Dead End (2001) Movie Review

“Dead End”, a French production by French filmmakers with an all-American cast, is all geared toward “getting” the audience with a slick Twist Ending. So, knowing that, your only recourse is to sit through the whole thing trying to piece together the evidence and outguess the filmmakers before they can pull the Big Reveal. Of course it helps if the film doesn’t cheat; which, unfortunately, “Dead End” does. The narrative leaves little room for outguessing the film, which depending on rather you’re the type of person who likes to try to figure out the ending (which I am) or not, will greatly affect how you respond to the Twist Ending.

Ray Wise (“Jeepers Creepers 2”) stars as Frank, the patriarch of a bickering brood on a road trip to his mother-in-law’s for Christmas. In the car with Frank this long night is his wife Laura (Lin Shaye), son Richard, 20-something daughter Marion, and Marion’s boyfriend Brad. While everyone has dozed off during the long night trip, Frank has decided to take a back road, hoping to break the monotony of the trip and, one suspects, his life. As soon as they encounter a woman in white standing on the road with her baby, bad things hit the family hard and fast. And oh yeah, someone in a black car keeps showing up whenever someone dies…

Clocking in at a brisk 80 minutes, “Dead End” has absolutely no superfluous scenes. It’s a taut suspense thriller from beginning to end, employing all manner of gimmicks and tricks to “get” the audience. Half scary movie and half comedy, the movie spends its time making you laugh and jump at the same time. And surprisingly, it’s very good at both. Who knew a movie that had this much mojo going in the Scare Factor could also make you laugh so much? Most of the comedy comes courtesy of angst-ridden teen son Richard (Mick Cain), who as all angst-ridden teens are wont to do, is a real jerk throughout the film. At least, until he bites it.

Wise as the father and Alexandra Holden (“Wishcraft”) as daughter Marion give the movie’s best performances. Holden in particular is good, spending half of the movie being traumatized and the other half trying to keep the surviving family members alive, even as events spiral out of control, getting more and more surreal with each death. Wise is a champ, switching from comedy to horror with aplomb. The script is by co-directors Jean-Baptiste Andrea and Fabrice Canepa, two young French filmmakers making their debuts with “Dead End”. They’ve done a fine job, but their wisest decision has to be casting Wise and Holden as the lynchpins of the movie. Weaker actors would have surely torpedoed the whole enterprise.

“Dead End” would work fabulously as a straight horror film had some of the comedy bits been trimmed; on the other side of the fence, it could have been a comedy farce if some of the more startling horror elements had been lifted. But as a combination of the two genres it’s terribly effective and vastly entertaining. Many of the funny situations come out of absurd moments where characters simply burst out with intimate confessions at the most inopportune moments. As the wife, Lin Shaye probably overplays a bit, and the script gives her too much to do in too little time, and as a result the character sometimes come across as too stylized.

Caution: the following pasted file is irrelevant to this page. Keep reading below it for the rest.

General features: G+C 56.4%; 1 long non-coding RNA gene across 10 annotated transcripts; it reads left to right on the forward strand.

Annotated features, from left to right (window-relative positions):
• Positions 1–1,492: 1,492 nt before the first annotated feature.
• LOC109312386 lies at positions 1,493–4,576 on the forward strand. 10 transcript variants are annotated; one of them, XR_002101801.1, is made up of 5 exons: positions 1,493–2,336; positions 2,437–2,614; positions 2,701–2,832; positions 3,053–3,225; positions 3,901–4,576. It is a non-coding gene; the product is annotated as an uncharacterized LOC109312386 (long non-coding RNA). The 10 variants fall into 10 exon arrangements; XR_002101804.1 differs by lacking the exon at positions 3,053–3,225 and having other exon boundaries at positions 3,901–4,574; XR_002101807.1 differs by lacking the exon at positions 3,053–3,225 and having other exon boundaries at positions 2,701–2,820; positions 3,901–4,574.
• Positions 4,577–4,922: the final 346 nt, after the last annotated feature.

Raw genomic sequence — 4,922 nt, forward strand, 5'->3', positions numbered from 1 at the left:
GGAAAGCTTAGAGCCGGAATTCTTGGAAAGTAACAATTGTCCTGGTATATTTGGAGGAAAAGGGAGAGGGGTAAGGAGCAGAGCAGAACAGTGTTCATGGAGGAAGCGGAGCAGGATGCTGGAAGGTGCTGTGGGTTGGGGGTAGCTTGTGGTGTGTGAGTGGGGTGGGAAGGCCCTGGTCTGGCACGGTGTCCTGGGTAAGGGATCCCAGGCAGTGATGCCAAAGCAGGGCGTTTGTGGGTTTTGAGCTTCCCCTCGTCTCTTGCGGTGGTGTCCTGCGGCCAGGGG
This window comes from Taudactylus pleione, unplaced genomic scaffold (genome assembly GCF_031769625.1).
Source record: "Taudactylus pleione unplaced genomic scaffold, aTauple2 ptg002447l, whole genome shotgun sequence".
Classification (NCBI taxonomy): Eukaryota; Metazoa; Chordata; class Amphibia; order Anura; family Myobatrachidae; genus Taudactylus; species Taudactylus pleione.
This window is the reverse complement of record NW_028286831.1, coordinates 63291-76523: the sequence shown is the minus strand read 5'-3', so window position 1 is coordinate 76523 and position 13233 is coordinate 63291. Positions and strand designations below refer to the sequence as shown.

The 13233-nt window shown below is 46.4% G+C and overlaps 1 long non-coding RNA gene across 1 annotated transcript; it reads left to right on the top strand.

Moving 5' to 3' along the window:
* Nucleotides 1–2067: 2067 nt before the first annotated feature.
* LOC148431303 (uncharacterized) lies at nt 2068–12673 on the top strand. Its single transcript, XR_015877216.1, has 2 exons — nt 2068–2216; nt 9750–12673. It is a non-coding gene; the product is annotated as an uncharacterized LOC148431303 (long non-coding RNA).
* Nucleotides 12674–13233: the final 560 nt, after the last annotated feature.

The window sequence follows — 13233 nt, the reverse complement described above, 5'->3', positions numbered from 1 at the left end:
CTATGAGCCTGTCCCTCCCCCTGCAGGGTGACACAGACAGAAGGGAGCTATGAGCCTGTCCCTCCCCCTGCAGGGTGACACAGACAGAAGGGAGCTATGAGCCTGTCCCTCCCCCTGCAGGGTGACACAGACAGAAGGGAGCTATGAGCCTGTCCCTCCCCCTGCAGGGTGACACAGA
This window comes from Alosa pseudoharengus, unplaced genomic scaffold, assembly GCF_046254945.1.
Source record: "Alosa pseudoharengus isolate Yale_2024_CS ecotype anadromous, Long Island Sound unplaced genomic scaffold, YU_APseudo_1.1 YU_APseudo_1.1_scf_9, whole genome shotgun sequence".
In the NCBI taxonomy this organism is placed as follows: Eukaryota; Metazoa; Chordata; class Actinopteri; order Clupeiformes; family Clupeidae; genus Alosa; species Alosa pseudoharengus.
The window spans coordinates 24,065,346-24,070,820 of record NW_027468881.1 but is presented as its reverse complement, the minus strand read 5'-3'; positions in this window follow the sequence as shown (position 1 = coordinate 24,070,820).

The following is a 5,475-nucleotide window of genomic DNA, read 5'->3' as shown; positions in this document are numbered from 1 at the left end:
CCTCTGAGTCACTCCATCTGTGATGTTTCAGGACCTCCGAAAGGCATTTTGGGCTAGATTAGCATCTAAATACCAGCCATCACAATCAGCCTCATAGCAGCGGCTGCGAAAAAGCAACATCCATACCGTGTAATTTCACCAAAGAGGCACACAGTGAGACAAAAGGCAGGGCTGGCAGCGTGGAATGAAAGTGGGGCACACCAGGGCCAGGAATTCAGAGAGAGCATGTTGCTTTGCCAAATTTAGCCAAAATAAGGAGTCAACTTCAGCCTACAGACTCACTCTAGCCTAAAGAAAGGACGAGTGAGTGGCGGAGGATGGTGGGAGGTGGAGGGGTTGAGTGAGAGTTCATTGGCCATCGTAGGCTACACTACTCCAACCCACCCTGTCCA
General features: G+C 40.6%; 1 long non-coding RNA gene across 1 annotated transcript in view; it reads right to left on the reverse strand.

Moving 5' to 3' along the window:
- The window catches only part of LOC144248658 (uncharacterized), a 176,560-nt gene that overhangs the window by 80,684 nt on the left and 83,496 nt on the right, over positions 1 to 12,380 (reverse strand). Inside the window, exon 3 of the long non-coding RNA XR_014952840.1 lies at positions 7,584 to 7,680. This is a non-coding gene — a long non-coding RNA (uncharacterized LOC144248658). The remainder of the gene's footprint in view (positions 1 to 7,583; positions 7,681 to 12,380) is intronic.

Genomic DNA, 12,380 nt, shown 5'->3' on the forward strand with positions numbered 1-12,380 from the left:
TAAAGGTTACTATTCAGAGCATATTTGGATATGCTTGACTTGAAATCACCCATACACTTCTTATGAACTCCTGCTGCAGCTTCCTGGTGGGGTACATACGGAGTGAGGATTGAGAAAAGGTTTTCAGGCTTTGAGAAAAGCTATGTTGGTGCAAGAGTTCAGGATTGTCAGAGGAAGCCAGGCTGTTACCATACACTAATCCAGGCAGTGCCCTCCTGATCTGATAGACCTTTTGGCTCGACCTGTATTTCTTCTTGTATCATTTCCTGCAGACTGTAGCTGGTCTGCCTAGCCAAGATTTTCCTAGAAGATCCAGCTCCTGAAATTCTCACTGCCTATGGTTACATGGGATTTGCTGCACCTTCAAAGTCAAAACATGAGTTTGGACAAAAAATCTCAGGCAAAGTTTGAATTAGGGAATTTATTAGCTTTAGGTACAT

The whole concept of getting lost in a back woods is old hat with fans of the genre, and it might be the only thing that makes “Dead End” seem less original than it actually is. The only thing missing, of course, is one of those Generic Inbred Backwoods Hillbillies that crop up in films of this genre so routinely. Although “Dead End” doesn’t look as if it’s operating on a big budget, the visuals are nevertheless impressive. The film takes place entirely in one lonely night on a single stretch of asphalt highway flanked by a sea of trees, and most of the scenes take place inside the car. Thankfully the film is working from a tight script that knows where it wants to go and how to get there, and it has good actors to pull it off.

If you’re wondering about the ending, you shouldn’t. As mentioned, the film really cheats when it comes to giving the audience an opportunity to guess the Big Reveal. You really can’t make a decent prediction with this movie, for the simple reason that there are very little hints that would make sense while watching the film. Although the death of each character does give some hints to the secret ending, it’s much too “hidden” to really qualify as clues. I.e. all the hints will work once the Twist Ending is revealed, but not before. Not that it should matter. In this case, getting to the end is the fun part.

For the record, my own reaction to the Big Reveal was…mild indifference. In fact, I contend that the film would have worked twice as well without the silly Twist Ending.

Jean-Baptiste Andrea, Fabrice Canepa (director) / Jean-Baptiste Andrea, Fabrice Canepa (screenplay)
CAST: Ray Wise …. Frank
Alexandra Holden …. Marion
Lin Shaye …. Laura
Mick Cain …. Richard
Amber Smith …. Lady in white
Billy Asher …. Brad

Buy Dead End on DVD